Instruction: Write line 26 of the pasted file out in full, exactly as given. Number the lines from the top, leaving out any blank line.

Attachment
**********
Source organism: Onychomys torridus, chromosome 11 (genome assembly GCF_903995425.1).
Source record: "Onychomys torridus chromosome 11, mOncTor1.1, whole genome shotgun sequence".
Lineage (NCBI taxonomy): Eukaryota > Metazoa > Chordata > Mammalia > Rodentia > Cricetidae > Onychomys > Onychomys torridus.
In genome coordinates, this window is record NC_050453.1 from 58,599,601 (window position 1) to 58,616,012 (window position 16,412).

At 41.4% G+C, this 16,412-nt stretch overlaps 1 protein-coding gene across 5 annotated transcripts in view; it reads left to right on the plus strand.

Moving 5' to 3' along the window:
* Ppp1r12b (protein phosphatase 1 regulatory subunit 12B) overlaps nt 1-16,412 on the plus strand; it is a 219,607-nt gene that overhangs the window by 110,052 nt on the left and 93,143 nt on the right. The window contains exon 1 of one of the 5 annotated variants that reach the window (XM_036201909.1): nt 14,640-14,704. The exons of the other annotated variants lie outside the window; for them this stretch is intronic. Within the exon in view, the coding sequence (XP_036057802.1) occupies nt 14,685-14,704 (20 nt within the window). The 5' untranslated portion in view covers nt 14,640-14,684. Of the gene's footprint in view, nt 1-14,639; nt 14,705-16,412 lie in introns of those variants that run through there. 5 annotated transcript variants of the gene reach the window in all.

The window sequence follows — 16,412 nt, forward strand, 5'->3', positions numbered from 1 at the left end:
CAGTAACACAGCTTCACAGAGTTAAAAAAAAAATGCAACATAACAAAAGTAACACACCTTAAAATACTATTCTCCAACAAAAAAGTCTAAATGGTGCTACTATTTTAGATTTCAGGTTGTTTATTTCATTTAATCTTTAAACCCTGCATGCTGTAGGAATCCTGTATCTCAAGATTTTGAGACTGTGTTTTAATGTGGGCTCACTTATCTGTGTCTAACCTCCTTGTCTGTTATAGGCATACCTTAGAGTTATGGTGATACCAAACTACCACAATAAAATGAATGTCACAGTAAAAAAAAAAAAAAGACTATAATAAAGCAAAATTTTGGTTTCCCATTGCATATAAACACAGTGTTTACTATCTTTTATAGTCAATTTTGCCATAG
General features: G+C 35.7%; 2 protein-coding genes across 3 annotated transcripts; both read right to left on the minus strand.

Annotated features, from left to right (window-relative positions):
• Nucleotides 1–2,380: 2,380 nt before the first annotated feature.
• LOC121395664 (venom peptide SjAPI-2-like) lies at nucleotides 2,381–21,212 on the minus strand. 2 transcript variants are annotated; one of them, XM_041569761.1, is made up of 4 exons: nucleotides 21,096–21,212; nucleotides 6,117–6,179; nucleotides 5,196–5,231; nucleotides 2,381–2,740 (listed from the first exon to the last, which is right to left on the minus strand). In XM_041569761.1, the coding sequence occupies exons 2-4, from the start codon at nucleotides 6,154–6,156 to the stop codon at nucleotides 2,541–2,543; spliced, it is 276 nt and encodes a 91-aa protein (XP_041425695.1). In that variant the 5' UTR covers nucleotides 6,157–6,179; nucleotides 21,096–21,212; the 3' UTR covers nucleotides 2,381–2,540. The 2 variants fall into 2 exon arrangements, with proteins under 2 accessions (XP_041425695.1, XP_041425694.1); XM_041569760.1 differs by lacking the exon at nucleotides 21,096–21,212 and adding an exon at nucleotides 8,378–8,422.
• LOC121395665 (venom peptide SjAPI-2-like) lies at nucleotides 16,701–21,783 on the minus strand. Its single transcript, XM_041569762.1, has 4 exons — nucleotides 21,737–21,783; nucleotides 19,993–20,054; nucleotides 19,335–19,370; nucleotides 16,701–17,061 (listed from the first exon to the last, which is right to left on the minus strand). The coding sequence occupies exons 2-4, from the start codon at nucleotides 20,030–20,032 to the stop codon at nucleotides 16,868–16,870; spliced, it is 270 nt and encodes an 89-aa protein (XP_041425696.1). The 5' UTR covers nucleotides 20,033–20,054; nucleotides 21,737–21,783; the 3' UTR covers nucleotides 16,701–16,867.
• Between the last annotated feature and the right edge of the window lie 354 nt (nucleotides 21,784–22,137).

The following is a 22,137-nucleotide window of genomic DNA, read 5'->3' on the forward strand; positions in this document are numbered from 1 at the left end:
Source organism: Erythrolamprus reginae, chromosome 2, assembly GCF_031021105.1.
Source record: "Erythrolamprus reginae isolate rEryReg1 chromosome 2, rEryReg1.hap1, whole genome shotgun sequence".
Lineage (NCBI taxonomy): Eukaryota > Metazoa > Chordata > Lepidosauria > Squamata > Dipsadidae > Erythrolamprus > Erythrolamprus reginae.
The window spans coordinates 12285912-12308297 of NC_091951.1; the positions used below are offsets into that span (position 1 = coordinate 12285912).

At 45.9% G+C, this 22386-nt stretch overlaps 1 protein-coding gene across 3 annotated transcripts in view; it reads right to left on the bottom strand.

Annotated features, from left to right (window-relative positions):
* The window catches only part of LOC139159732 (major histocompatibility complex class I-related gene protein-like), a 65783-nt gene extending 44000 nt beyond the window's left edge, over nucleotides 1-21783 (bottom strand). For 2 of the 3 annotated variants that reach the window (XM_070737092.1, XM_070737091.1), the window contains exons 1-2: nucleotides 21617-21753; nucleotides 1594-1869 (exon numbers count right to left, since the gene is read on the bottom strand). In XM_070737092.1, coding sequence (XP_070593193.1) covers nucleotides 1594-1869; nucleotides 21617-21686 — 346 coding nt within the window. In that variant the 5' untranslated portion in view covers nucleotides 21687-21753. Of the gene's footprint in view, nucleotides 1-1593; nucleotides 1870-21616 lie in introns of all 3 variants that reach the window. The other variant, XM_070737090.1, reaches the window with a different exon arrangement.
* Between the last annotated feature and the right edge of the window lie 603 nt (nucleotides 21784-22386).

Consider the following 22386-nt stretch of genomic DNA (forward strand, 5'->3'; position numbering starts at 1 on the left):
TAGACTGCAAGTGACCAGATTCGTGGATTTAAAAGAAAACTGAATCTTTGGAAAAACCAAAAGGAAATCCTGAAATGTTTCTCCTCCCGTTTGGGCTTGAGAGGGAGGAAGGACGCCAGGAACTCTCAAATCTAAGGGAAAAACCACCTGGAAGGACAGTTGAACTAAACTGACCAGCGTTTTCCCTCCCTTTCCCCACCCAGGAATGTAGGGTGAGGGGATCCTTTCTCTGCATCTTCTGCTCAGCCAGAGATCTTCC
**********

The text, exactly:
TAGACTGCAAGTGACCAGATTCGTGGATTTAAAAGAAAACTGAATCTTTGGAAAAACCAAAAGGAAATCCTGAAATGTTTCTCCTCCCGTTTGGGCTTGAGAGGGAGGAAGGACGCCAGGAACTCTCAAATCTAAGGGAAAAACCACCTGGAAGGACAGTTGAACTAAACTGACCAGCGTTTTCCCTCCCTTTCCCCACCCAGGAATGTAGGGTGAGGGGATCCTTTCTCTGCATCTTCTGCTCAGCCAGAGATCTTCC